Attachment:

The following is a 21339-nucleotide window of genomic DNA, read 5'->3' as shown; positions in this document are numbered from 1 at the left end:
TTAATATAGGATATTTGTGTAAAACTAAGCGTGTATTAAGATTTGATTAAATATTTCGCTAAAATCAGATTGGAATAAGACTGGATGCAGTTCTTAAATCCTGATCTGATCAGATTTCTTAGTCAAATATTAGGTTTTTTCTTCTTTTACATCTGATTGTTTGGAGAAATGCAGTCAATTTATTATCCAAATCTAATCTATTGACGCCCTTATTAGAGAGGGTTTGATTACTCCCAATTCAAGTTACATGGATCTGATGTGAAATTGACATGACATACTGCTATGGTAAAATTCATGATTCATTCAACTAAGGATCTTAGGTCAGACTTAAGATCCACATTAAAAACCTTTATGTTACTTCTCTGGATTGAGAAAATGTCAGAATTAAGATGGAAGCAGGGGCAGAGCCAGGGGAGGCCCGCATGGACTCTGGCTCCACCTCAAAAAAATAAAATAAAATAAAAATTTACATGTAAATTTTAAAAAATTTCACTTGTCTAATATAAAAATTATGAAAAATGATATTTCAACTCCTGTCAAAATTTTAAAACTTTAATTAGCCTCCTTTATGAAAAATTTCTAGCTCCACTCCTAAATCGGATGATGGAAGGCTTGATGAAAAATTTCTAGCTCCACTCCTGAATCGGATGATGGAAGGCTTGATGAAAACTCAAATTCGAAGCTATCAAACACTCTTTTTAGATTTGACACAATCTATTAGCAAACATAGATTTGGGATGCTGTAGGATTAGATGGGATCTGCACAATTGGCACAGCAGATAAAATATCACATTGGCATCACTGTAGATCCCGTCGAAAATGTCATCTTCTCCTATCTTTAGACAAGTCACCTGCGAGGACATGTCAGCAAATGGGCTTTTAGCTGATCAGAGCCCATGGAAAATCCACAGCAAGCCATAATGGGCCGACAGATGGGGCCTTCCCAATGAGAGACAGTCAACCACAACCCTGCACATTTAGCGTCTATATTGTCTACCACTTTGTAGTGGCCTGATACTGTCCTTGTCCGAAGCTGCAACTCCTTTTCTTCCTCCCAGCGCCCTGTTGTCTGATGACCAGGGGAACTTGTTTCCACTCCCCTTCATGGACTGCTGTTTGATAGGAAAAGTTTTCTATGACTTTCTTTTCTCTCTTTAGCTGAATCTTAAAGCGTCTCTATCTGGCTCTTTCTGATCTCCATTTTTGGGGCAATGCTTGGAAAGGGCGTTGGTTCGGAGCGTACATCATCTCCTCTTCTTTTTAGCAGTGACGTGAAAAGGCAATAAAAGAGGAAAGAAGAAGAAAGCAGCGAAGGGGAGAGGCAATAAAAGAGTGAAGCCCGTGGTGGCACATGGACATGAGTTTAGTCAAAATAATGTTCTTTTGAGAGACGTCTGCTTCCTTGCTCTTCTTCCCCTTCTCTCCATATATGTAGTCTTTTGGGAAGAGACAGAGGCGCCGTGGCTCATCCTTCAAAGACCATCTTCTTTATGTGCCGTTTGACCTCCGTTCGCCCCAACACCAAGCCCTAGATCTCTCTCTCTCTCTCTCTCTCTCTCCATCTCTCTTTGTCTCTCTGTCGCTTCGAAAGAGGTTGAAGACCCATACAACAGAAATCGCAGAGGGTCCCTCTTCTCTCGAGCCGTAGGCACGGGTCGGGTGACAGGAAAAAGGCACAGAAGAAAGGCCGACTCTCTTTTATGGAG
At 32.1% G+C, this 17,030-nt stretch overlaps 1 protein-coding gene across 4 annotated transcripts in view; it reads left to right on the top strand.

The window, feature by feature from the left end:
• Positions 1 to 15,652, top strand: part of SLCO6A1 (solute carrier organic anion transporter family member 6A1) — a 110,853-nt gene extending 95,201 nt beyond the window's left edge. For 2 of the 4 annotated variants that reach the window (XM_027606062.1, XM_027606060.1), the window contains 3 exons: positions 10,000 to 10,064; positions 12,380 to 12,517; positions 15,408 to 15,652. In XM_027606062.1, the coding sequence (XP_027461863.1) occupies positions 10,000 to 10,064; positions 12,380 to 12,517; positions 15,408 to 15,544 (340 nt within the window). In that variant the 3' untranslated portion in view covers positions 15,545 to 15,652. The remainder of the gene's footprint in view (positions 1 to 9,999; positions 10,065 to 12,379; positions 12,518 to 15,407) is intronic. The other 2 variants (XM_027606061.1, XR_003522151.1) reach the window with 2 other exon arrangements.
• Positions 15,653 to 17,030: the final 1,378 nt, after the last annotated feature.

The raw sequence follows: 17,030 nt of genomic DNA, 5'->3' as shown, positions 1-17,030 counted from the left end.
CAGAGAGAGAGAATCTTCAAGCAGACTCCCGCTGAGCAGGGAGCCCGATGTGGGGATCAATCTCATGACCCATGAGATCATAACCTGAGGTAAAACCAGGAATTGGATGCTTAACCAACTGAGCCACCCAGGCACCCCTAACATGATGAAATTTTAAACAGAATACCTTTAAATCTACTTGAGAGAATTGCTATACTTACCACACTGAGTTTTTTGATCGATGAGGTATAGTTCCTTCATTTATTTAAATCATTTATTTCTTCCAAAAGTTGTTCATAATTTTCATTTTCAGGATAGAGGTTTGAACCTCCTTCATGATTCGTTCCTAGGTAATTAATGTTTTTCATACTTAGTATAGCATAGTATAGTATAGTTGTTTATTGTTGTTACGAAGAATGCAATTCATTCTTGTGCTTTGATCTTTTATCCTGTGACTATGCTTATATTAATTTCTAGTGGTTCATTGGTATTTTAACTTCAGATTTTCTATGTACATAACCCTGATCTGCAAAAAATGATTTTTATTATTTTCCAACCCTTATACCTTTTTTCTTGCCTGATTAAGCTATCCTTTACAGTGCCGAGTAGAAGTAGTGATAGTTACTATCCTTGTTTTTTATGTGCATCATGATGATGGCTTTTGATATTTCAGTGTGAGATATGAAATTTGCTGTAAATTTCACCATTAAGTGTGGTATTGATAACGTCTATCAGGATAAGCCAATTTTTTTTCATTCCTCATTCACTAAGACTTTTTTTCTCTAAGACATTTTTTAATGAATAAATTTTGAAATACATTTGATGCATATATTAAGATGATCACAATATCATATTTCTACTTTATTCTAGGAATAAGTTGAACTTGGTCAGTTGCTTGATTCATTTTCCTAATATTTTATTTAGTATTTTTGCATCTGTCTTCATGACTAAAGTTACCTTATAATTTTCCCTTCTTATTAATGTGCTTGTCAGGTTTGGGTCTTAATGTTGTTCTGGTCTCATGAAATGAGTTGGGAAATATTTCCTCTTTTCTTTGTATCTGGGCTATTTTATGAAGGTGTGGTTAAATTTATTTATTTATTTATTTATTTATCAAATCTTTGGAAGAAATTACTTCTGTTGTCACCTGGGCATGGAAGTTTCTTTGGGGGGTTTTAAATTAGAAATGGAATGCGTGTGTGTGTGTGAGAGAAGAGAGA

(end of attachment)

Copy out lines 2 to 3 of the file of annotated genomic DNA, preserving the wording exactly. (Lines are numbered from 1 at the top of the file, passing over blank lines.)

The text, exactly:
TTAATATAGGATATTTGTGTAAAACTAAGCGTGTATTAAGATTTGATTAAATATTTCGCTAAAATCAGATTGGAATAAGACTGGATGCAGTTCTTAAATCCTGATCTGATCAGATTTCTTAGTCAAATATTAGGTTTTTTCTTCTTTTACATCTGATTGTTTGGAGAAATGCAGTCAATTTATTATCCAAATCTAATCTATTGACGCCCTTATTAGAGAGGGTTTGATTACTCCCAATTCAAGTTACATGGATCTGATGTGAAATTGACATGACATACTGCTATGGTAAAATTCATGATTCATTCAACTAAGGATCTTAGGTCAGACTTAAGATCCACATTAAAAACCTTTATGTTACTTCTCTGGATTGAGAAAATGTCAGAATTAAGATGGAAGCAGGGGCAGAGCCAGGGGAGGCCCGCATGGACTCTGGCTCCACCTCAAAAAAATAAAATAAAATAAAAATTTACATGTAAATTTTAAAAAATTTCACTTGTCTAATATAAAAATTATGAAAAATGATATTTCAACTCCTGTCAAAATTTTAAAACTTTAATTAGCCTCCTTTATGAAAAATTTCTAGCTCCACTCCTAAATCGGATGATGGAAGGCTTGATGAAAAATTTCTAGCTCCACTCCTGAATCGGATGATGGAAGGCTTGATGAAAACTCAAATTCGAAGCTATCAAACACTCTTTTTAGATTTGACACAATCTATTAGCAAACATAGATTTGGGATGCTGTAGGATTAGATGGGATCTGCACAATTGGCACAGCAGATAAAATATCACATTGGCATCACTGTAGATCCCGTCGAAAATGTCATCTTCTCCTATCTTTAGACAAGTCACCTGCGAGGACATGTCAGCAAATGGGCTTTTAGCTGATCAGAGCCCATGGAAAATCCACAGCAAGCCATAATGGGCCGACAGATGGGGCCTTCCCAATGAGAGACAGTCAACCACAACCCTGCACATTTAGCGTCTATATTGTCTACCACTTTGTAGTGGCCTGATACTGTCCTTGTCCGAAGCTGCAACTCCTTTTCTTCCTCCCAGCGCCCTGTTGTCTGATGACCAGGGGAACTTGTTTCCACTCCCCTTCATGGACTGCTGTTTGATAGGAAAAGTTTTCTATGACTTTCTTTTCTCTCTTTAGCTGAATCTTAAAGCGTCTCTATCTGGCTCTTTCTGATCTCCATTTTTGGGGCAATGCTTGGAAAGGGCGTTGGTTCGGAGCGTACATCATCTCCTCTTCTTTTTAGCAGTGACGTGAAAAGGCAATAAAAGAGGAAAGAAGAAGAAAGCAGCGAAGGGGAGAGGCAATAAAAGAGTGAAGCCCGTGGTGGCACATGGACATGAGTTTAGTCAAAATAATGTTCTTTTGAGAGACGTCTGCTTCCTTGCTCTTCTTCCCCTTCTCTCCATATATGTAGTCTTTTGGGAAGAGACAGAGGCGCCGTGGCTCATCCTTCAAAGACCATCTTCTTTATGTGCCGTTTGACCTCCGTTCGCCCCAACACCAAGCCCTAGATCTCTCTCTCTCTCTCTCTCTCTCTCCATCTCTCTTTGTCTCTCTGTCGCTTCGAAAGAGGTTGAAGACCCATACAACAGAAATCGCAGAGGGTCCCTCTTCTCTCGAGCCGTAGGCACGGGTCGGGTGACAGGAAAAAGGCACAGAAGAAAGGCCGACTCTCTTTTATGGAG
At 32.1% G+C, this 17,030-nt stretch overlaps 1 protein-coding gene across 4 annotated transcripts in view; it reads left to right on the top strand.